Auction of Important Paintings
Wednesday February 11th 2004 at 3pm
View: 10am - 2pm
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Oilpainting entitled “Cork Harbour 1738”
by William van der Hagen
(b The Hague, fl c. 1720; d Ireland, 1745).
(48 x 91cm – 19 x 36 ins) depicting the island of Haulbowlinewith the castle which was the former clubhouse of The Water Club, and numerous sailing vessels in Cork Harbour.The Water Club of Cork Harbour, now the Royal Cork Yacht Club, was established in the year 1720 and is recognised as being the oldest yacht club in the world.
A MOST IMPORTANT PAINTING OF GREAT HISTORICAL INTEREST
In addition to his work in the theatre, Van der Hagen was busy with other commissions from his earliest days in Ireland where he soon became the country’s first resident professional landscape painter. Pasquin describes the artist as a “painter of landscape and shipping in Dublin and other towns in Ireland…He was a most remarkable genius”. This accords with the number and variety of the commissions that van der Hagen completed in the twenty-three years that he was in Ireland. Two years after his arrival he painted an altarpiece for St Michan’s Church, Dublin, which has not survived nor has the “painted glory” for St. Patrick’s in Waterford. In 1728 he was commissioned by the tapestry maker Robert Baillie to “take prospects” of the places to be depicted for the newly built House of Lords and two of his paintings were worked up into tapestries. Presumably connected with this commission is his View Of Derry (formerly Derry City Council) and The Landing of King William at Carrickfergus (Ulster Museum).
Given his scene painting background and facility for composition it is not surprising that he also found work as a decorative painter. One eighteenth-century source notes “he painted many houses in this kingdom”; for example at Curraghmore, County Waterford he completed a trompe d’oeil scheme with the staircase decorated with “beautiful paintings by Van der Egan (sic) such as columns, festoons etc. between which are several landscapes” while the ceiling was “painted in perspective and represents a dome, the columns seeming to rise, through a flat surface”. Given the temporary nature of these decorative schemes, it is remarkable that one of van der Hagen’s grisaille rooms has survived almost intact, although now dismantled. This was completed for the Christmas family of Whitfield Court, County Waterford, and comprises eighteen panels of gods and goddesses. Similar designs were to be found at Seafield Hall, Donabate, where feigned statues of classical figures appeared on six panels on two long walls of the Saloon. Van der Hagen clearly had close ties of patronage with the Waterford area. In addition to these house decorations and the work at St. Patrick’s Church he was commissioned to paint a large view of the city of Waterford for which, in 1736, he was paid £20 by the Corporation. This bird’s eye view is one of the earliest extensive views of an Irish city. Based on stylistic similarities with this work it is possible to attribute to him the painting of the Duke of Dorset’s State Ball in Dublin Castle and possibly a bird’s eye view of Carton.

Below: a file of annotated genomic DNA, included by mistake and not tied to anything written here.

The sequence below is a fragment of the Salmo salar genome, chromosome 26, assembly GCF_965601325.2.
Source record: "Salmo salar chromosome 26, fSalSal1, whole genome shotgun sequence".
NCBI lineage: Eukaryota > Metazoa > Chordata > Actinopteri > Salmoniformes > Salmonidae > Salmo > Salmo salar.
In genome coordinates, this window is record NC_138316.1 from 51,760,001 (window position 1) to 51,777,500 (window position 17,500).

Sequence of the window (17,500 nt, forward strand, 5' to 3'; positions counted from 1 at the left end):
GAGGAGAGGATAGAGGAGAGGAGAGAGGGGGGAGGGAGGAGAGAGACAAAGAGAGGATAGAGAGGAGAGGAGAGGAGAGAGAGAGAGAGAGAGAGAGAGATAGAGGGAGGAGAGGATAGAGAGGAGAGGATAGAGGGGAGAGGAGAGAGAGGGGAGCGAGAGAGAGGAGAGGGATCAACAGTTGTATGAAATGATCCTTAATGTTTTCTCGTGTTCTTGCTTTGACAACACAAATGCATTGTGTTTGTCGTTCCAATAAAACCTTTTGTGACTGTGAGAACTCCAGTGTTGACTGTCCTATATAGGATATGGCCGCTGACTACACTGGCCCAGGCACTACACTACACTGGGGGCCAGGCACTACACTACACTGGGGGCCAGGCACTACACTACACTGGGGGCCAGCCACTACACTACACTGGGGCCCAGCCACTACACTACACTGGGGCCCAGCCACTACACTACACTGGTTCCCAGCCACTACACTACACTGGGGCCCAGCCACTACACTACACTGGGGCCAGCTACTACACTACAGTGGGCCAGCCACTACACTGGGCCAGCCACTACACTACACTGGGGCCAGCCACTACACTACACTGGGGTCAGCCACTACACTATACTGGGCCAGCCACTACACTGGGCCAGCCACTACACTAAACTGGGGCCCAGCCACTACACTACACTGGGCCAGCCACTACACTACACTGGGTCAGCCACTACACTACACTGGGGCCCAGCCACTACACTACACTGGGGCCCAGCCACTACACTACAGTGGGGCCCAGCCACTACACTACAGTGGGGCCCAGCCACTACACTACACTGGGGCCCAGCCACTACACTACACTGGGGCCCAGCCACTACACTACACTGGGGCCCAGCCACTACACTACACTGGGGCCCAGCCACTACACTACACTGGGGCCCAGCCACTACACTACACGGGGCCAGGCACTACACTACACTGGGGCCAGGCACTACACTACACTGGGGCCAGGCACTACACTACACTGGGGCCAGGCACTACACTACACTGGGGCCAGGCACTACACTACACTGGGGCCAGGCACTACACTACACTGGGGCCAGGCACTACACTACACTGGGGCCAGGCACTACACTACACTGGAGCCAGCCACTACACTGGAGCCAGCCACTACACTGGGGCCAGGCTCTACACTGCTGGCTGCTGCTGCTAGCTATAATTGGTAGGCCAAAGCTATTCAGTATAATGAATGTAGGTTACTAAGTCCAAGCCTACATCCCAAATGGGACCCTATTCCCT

Other Williamite tapestries which Robert Baillie commissioned Van der Hagen to “take prospects” was the Attacking of Cork and Kinsale by the Duke of Maryborough, so he was clearly already familiar with the topography of the Cork coastline when he came to execute this work a decade later. Indeed given his country of origin, Cork must have been a congenial town for Van der Hagen to visit and find patronage as it housed a sizeable Dutch population as a result of close mercantile links between the port and the city of Amsterdam, reflected in aspects of the city’s distinctive architecture. Seven Ovens Quay was named after its Dutch owner Theodore Vansenhoven and Amsterdam’s Meer Dyke was replicated in Cork as the Mardyke riverside walk. Van der Hagen’s work anticipates by more than a decade Anthony Chearnley’s Panorama of Cork in Charles Smith’s history of the city and by two decades Butt’s View of Cork from Audley Place (Crawford Museum, Cork) and A View of the Harbour of Kinsale (NGI), both of which were formerly attributed to Nathaniel Grogan.
The present work depicting Cork Harbour, with lively details of shipping, is stylistically best related to Van der Hagen’s views of Derry and Waterford. It shows the island of Hawlbowline crowned with its castle also shown, from a bird’s eye view point, in Stafford’s Paccata Hibernia. The Castle was the former Clubhouse of the Water Club, now the Royal Cork Yacht Club. The Water Club was established in 1720, only a decade or so before Van der Hagen painted his picture and is now recognised as being the oldest yacht club in the world. The tantalisingly incomplete provenance of the work suggests that it may have been commissioned by Lord Inchiquin, one of the founding members of the Water Club.
It is an important rediscovery both for filling a gap in the oeuvre of this pioneering artist and as probably the earliest of the many painted depictions of Cork harbour to have survived.
THIS PAINTING WILL BE SOLD BY AUCTION ON WEDNESDAY 11TH FEBRUARY 2004
AT 3 P.M. AT THE SALESROOMS OF JOSEPH WOODWARD & SONS LTD, 26 COOK
STREET, CORK, IRELAND.
Full Catalogue Available by Email or post- Send request to us at Auctions@woodward.ie